Cholesterol

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Cholesterol is a waxy, fat-like substance that's found in all the cells in your body. Your body needs some cholesterol to make hormones, vitamin D, and substances that help you digest foods.

But too much cholesterol can be harmful. It can build up in the arteries that supply blood to your heart and brain. Over time, this buildup can lead to a heart attack or stroke.

You get cholesterol from two sources: your body makes it and you get it from the food you eat. Your liver makes all the cholesterol your body needs. But dietary cholesterol, which is found in animal foods like meat, poultry, eggs, and dairy products, can add to the amount of cholesterol in your blood.

Saturated and trans fats are the two main dietary culprits that contribute to high cholesterol. Saturated fats, found mostly in animal products, increase your total cholesterol level more than anything else in your diet.

Trans fats, often called "trans fatty acids," are created when manufacturers turn liquid oils into solids (a process called hydrogenation). Trans fats are found in many commercially baked goods, such as cookies and crackers, as well as fried foods, such as doughnuts.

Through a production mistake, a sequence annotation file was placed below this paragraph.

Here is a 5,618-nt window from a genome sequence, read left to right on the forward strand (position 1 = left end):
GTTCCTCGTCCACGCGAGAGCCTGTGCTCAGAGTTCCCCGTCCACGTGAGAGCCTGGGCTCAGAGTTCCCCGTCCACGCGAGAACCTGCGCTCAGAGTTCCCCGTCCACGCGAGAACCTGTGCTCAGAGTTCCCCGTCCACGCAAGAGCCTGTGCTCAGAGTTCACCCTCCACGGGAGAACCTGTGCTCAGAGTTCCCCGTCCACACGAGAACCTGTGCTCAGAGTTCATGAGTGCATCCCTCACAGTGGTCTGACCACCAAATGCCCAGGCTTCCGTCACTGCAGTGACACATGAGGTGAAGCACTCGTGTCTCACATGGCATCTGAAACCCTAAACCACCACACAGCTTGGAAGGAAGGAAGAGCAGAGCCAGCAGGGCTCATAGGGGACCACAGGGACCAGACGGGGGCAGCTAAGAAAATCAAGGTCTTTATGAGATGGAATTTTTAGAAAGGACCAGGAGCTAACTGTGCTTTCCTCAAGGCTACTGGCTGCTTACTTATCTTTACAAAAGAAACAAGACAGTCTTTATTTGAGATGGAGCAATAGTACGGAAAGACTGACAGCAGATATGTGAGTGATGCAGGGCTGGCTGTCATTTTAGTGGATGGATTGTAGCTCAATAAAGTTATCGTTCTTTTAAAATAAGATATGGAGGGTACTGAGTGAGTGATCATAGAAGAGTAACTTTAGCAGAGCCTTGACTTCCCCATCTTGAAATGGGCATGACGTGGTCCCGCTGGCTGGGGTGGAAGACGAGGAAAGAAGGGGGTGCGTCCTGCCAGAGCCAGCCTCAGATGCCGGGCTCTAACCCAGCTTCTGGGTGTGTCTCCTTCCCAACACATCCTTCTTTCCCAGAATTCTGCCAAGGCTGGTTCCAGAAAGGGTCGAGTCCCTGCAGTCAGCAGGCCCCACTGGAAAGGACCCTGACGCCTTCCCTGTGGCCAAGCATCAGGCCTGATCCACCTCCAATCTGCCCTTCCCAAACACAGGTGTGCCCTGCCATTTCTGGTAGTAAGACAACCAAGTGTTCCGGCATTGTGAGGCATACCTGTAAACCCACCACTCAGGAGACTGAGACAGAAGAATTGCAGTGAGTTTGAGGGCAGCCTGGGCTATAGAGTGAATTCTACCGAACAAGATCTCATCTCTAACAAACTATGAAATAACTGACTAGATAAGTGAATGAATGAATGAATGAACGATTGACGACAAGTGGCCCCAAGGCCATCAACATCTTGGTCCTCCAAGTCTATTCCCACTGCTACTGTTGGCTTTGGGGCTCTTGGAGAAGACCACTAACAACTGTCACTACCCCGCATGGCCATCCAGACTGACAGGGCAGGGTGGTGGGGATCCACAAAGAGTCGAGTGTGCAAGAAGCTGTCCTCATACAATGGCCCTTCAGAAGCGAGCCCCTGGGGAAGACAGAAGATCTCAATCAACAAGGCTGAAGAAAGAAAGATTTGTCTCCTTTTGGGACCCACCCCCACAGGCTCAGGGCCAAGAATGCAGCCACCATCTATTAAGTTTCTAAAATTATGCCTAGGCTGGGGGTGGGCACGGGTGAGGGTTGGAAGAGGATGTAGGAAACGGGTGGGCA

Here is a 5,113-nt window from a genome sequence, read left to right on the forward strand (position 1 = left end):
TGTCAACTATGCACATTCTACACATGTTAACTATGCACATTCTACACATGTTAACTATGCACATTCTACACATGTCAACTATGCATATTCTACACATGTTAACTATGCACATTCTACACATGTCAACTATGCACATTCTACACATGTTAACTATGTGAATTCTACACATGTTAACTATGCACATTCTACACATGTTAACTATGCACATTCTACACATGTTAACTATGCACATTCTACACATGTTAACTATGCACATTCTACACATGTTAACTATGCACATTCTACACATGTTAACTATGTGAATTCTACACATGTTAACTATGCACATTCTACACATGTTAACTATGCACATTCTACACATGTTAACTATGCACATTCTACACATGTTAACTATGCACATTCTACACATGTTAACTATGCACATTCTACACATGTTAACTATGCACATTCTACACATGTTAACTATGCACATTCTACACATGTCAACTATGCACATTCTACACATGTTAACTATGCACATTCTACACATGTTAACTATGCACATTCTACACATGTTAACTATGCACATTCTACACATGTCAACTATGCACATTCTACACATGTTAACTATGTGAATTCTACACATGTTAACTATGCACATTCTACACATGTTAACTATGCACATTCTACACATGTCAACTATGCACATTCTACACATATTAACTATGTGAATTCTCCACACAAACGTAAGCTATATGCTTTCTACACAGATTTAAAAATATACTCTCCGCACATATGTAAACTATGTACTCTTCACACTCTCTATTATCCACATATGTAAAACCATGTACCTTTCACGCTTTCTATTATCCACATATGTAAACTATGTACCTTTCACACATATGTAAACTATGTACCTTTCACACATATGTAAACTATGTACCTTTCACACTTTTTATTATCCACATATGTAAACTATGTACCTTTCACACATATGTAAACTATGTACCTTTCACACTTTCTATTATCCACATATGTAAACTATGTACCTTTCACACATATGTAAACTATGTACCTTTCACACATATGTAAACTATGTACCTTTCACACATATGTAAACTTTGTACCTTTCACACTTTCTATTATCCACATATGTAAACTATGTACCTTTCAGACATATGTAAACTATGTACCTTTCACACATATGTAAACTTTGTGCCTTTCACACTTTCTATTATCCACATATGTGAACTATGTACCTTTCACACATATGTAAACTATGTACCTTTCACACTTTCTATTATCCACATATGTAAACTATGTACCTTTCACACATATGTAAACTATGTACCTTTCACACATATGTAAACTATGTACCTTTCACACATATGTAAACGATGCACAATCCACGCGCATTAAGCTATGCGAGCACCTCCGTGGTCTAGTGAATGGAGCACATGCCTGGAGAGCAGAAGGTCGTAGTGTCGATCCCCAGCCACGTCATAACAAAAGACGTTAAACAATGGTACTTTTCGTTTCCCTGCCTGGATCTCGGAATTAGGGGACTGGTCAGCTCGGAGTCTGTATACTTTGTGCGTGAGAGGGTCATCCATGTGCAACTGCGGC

You can also have high cholesterol if it runs in your family. In fact, genetics is thought to account for about one-third of all cases of high cholesterol. Other risk factors include diabetes, being overweight or obese, smoking, and not getting enough exercise.

High cholesterol doesn't usually have any symptoms, so you may not know that you have it. That's why it's important to get your cholesterol checked regularly, starting at age 20.

Treatment for high cholesterol typically involves lifestyle changes, such as exercising and eating a healthy diet, and may also require medication.